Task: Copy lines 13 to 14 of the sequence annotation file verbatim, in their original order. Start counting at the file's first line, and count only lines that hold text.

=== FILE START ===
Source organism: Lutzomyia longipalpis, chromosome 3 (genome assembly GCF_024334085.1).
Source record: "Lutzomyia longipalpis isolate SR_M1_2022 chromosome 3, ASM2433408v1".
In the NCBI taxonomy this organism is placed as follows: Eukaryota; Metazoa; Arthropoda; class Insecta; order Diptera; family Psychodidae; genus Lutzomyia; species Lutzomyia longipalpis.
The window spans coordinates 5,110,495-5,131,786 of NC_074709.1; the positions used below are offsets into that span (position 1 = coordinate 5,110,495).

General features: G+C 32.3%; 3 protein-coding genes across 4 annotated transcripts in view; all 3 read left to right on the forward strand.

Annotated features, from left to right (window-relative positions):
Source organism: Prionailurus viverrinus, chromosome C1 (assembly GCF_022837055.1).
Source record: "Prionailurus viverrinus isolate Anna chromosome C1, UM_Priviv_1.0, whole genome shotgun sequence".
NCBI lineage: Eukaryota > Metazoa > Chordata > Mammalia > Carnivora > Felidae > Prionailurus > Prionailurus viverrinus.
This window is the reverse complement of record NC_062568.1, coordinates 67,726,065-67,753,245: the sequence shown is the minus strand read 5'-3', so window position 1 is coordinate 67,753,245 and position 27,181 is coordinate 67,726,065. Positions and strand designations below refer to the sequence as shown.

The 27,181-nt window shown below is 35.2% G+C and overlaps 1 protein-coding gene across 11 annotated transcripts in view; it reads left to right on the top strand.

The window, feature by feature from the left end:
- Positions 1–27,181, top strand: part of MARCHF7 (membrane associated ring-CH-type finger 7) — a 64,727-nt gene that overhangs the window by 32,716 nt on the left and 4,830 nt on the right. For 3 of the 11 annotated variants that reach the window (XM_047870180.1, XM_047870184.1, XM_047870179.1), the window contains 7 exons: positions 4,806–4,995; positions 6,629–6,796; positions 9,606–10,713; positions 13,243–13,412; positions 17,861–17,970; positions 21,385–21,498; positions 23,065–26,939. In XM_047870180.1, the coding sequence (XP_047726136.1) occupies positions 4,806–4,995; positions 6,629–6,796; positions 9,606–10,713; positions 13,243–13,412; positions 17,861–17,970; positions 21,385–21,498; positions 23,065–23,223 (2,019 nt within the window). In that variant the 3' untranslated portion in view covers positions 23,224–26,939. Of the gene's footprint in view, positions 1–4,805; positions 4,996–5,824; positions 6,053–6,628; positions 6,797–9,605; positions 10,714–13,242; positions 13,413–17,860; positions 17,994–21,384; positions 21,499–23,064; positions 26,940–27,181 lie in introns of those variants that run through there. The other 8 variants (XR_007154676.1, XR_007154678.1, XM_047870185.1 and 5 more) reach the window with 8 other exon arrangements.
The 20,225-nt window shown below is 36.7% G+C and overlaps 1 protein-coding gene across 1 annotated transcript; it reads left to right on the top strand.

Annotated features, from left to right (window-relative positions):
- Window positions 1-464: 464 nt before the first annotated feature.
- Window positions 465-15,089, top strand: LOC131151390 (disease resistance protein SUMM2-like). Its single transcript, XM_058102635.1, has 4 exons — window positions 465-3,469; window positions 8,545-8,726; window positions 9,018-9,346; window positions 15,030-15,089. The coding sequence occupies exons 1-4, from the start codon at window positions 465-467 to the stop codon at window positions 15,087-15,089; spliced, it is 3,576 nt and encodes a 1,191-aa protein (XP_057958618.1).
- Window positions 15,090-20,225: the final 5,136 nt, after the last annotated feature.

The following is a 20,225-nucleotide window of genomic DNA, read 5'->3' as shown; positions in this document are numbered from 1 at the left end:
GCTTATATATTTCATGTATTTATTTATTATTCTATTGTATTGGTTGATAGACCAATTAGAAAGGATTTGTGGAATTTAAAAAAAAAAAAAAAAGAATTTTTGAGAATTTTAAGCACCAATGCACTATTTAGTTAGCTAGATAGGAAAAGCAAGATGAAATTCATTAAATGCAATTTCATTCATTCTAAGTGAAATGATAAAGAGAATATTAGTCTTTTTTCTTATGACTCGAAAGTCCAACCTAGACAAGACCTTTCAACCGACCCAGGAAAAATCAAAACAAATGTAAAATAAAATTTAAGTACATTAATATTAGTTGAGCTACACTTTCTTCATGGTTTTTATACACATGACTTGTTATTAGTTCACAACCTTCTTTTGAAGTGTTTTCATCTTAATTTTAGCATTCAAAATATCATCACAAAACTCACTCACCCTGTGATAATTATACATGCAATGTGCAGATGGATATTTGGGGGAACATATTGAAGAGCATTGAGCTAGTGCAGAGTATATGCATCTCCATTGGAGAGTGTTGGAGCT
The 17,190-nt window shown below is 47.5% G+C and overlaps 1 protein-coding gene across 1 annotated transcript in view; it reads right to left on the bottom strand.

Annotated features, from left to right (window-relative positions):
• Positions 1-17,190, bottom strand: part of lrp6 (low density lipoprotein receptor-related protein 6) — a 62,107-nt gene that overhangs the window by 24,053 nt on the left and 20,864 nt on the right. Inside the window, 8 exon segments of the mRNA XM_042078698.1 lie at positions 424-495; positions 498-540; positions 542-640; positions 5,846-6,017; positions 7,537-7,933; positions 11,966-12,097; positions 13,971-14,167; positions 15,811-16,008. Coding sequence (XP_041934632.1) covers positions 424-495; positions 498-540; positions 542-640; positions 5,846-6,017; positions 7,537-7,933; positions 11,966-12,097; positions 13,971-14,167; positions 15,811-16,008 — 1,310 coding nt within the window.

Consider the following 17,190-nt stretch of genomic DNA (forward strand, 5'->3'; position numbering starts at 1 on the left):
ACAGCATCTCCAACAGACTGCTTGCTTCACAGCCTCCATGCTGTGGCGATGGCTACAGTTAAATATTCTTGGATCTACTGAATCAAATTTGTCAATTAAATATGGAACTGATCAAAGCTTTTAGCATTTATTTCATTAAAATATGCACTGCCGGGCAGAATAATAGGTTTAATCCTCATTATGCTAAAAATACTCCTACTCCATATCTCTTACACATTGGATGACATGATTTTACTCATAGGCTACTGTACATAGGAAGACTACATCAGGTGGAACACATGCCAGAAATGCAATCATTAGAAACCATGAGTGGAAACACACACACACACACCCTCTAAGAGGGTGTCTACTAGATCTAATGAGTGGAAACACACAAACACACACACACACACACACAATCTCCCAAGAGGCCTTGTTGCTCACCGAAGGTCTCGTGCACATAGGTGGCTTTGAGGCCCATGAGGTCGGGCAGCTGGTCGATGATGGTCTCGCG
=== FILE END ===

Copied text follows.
- Positions 1–27,181, top strand: part of MARCHF7 (membrane associated ring-CH-type finger 7) — a 64,727-nt gene that overhangs the window by 32,716 nt on the left and 4,830 nt on the right. For 3 of the 11 annotated variants that reach the window (XM_047870180.1, XM_047870184.1, XM_047870179.1), the window contains 7 exons: positions 4,806–4,995; positions 6,629–6,796; positions 9,606–10,713; positions 13,243–13,412; positions 17,861–17,970; positions 21,385–21,498; positions 23,065–26,939. In XM_047870180.1, the coding sequence (XP_047726136.1) occupies positions 4,806–4,995; positions 6,629–6,796; positions 9,606–10,713; positions 13,243–13,412; positions 17,861–17,970; positions 21,385–21,498; positions 23,065–23,223 (2,019 nt within the window). In that variant the 3' untranslated portion in view covers positions 23,224–26,939. Of the gene's footprint in view, positions 1–4,805; positions 4,996–5,824; positions 6,053–6,628; positions 6,797–9,605; positions 10,714–13,242; positions 13,413–17,860; positions 17,994–21,384; positions 21,499–23,064; positions 26,940–27,181 lie in introns of those variants that run through there. The other 8 variants (XR_007154676.1, XR_007154678.1, XM_047870185.1 and 5 more) reach the window with 8 other exon arrangements.
The 20,225-nt window shown below is 36.7% G+C and overlaps 1 protein-coding gene across 1 annotated transcript; it reads left to right on the top strand.